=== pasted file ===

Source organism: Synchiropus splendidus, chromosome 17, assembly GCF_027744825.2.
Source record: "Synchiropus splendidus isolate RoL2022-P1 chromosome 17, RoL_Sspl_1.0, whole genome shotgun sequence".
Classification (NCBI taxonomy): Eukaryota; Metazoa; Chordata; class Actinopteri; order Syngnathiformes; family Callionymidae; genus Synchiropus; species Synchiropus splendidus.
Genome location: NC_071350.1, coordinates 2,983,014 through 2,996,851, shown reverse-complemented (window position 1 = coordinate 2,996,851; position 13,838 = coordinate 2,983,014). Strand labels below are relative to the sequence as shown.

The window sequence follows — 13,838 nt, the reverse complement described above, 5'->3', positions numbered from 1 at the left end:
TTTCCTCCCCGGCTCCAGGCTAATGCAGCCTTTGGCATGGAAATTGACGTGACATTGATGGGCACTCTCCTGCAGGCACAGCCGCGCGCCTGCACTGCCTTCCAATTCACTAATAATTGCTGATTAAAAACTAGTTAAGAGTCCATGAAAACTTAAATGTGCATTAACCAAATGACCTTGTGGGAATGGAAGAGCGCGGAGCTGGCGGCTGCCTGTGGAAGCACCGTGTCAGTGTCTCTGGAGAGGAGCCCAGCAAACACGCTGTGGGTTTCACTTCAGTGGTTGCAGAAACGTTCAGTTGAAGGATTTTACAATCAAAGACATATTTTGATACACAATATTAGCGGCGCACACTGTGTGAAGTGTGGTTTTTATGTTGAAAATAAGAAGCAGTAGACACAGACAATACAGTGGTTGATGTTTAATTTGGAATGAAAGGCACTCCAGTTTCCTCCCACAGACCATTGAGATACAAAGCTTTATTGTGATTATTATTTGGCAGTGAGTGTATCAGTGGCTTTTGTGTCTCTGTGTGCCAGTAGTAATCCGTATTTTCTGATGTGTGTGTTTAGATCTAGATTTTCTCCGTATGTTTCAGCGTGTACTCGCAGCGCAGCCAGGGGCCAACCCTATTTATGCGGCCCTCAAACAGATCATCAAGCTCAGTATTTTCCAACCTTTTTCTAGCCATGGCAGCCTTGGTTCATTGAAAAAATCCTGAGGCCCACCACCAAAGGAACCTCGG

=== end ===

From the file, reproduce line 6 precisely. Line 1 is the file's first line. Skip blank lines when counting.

TTTCCTCCCCGGCTCCAGGCTAATGCAGCCTTTGGCATGGAAATTGACGTGACATTGATGGGCACTCTCCTGCAGGCACAGCCGCGCGCCTGCACTGCCTTCCAATTCACTAATAATTGCTGATTAAAAACTAGTTAAGAGTCCATGAAAACTTAAATGTGCATTAACCAAATGACCTTGTGGGAATGGAAGAGCGCGGAGCTGGCGGCTGCCTGTGGAAGCACCGTGTCAGTGTCTCTGGAGAGGAGCCCAGCAAACACGCTGTGGGTTTCACTTCAGTGGTTGCAGAAACGTTCAGTTGAAGGATTTTACAATCAAAGACATATTTTGATACACAATATTAGCGGCGCACACTGTGTGAAGTGTGGTTTTTATGTTGAAAATAAGAAGCAGTAGACACAGACAATACAGTGGTTGATGTTTAATTTGGAATGAAAGGCACTCCAGTTTCCTCCCACAGACCATTGAGATACAAAGCTTTATTGTGATTATTATTTGGCAGTGAGTGTATCAGTGGCTTTTGTGTCTCTGTGTGCCAGTAGTAATCCGTATTTTCTGATGTGTGTGTTTAGATCTAGATTTTCTCCGTATGTTTCAGCGTGTACTCGCAGCGCAGCCAGGGGCCAACCCTATTTATGCGGCCCTCAAACAGATCATCAAGCTCAGTATTTTCCAACCTTTTTCTAGCCATGGCAGCCTTGGTTCATTGAAAAAATCCTGAGGCCCACCACCAAAGGAACCTCGG